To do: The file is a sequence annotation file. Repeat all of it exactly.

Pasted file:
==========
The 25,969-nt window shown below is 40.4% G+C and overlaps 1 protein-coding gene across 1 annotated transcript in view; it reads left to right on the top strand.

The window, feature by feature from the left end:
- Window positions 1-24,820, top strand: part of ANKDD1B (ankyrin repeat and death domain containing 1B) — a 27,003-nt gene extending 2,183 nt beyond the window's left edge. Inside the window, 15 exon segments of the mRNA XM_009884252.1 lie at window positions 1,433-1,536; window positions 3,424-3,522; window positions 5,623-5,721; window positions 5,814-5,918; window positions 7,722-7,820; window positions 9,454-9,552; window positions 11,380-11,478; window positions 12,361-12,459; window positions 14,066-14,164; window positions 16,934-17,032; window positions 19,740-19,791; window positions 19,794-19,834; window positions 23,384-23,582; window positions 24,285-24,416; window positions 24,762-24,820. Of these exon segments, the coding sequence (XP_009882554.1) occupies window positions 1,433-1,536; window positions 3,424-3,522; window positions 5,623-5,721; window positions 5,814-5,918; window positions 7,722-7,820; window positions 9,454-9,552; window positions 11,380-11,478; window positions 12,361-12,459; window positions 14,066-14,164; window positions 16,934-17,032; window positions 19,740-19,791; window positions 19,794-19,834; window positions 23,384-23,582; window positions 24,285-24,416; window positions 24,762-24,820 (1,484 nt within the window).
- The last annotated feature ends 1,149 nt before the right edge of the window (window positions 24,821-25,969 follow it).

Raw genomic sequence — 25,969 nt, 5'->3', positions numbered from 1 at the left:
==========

The 25,969-nt window shown below is 40.4% G+C and overlaps 1 protein-coding gene across 1 annotated transcript in view; it reads left to right on the top strand.

The window, feature by feature from the left end:
- Window positions 1-24,820, top strand: part of ANKDD1B (ankyrin repeat and death domain containing 1B) — a 27,003-nt gene extending 2,183 nt beyond the window's left edge. Inside the window, 15 exon segments of the mRNA XM_009884252.1 lie at window positions 1,433-1,536; window positions 3,424-3,522; window positions 5,623-5,721; window positions 5,814-5,918; window positions 7,722-7,820; window positions 9,454-9,552; window positions 11,380-11,478; window positions 12,361-12,459; window positions 14,066-14,164; window positions 16,934-17,032; window positions 19,740-19,791; window positions 19,794-19,834; window positions 23,384-23,582; window positions 24,285-24,416; window positions 24,762-24,820. Of these exon segments, the coding sequence (XP_009882554.1) occupies window positions 1,433-1,536; window positions 3,424-3,522; window positions 5,623-5,721; window positions 5,814-5,918; window positions 7,722-7,820; window positions 9,454-9,552; window positions 11,380-11,478; window positions 12,361-12,459; window positions 14,066-14,164; window positions 16,934-17,032; window positions 19,740-19,791; window positions 19,794-19,834; window positions 23,384-23,582; window positions 24,285-24,416; window positions 24,762-24,820 (1,484 nt within the window).
- The last annotated feature ends 1,149 nt before the right edge of the window (window positions 24,821-25,969 follow it).

Raw genomic sequence — 25,969 nt, 5'->3', positions numbered from 1 at the left: